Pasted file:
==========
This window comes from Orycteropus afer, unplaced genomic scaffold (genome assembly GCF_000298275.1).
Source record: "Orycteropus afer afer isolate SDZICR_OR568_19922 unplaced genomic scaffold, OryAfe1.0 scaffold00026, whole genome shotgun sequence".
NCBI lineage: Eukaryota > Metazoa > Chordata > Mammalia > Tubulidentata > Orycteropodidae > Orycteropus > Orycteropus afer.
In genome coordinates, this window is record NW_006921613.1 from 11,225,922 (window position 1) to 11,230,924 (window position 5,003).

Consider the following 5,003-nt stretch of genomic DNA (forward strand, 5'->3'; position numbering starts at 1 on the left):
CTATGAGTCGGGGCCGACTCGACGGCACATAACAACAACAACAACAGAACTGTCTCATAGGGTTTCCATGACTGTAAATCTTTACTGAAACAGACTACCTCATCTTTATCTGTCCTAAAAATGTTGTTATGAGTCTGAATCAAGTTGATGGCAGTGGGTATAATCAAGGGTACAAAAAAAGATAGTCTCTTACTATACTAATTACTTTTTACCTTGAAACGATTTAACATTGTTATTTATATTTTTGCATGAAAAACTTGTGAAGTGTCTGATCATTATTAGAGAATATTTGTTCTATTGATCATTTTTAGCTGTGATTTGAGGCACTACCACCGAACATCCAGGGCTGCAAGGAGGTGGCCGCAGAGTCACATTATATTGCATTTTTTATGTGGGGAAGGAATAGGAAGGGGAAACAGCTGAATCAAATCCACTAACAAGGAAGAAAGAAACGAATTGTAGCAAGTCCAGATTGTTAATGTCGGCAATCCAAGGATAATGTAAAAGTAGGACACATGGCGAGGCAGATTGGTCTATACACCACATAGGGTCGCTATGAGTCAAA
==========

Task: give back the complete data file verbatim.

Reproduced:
This window comes from Orycteropus afer, unplaced genomic scaffold (genome assembly GCF_000298275.1).
Source record: "Orycteropus afer afer isolate SDZICR_OR568_19922 unplaced genomic scaffold, OryAfe1.0 scaffold00026, whole genome shotgun sequence".
NCBI lineage: Eukaryota > Metazoa > Chordata > Mammalia > Tubulidentata > Orycteropodidae > Orycteropus > Orycteropus afer.
In genome coordinates, this window is record NW_006921613.1 from 11,225,922 (window position 1) to 11,230,924 (window position 5,003).

Consider the following 5,003-nt stretch of genomic DNA (forward strand, 5'->3'; position numbering starts at 1 on the left):
CTATGAGTCGGGGCCGACTCGACGGCACATAACAACAACAACAACAGAACTGTCTCATAGGGTTTCCATGACTGTAAATCTTTACTGAAACAGACTACCTCATCTTTATCTGTCCTAAAAATGTTGTTATGAGTCTGAATCAAGTTGATGGCAGTGGGTATAATCAAGGGTACAAAAAAAGATAGTCTCTTACTATACTAATTACTTTTTACCTTGAAACGATTTAACATTGTTATTTATATTTTTGCATGAAAAACTTGTGAAGTGTCTGATCATTATTAGAGAATATTTGTTCTATTGATCATTTTTAGCTGTGATTTGAGGCACTACCACCGAACATCCAGGGCTGCAAGGAGGTGGCCGCAGAGTCACATTATATTGCATTTTTTATGTGGGGAAGGAATAGGAAGGGGAAACAGCTGAATCAAATCCACTAACAAGGAAGAAAGAAACGAATTGTAGCAAGTCCAGATTGTTAATGTCGGCAATCCAAGGATAATGTAAAAGTAGGACACATGGCGAGGCAGATTGGTCTATACACCACATAGGGTCGCTATGAGTCAAA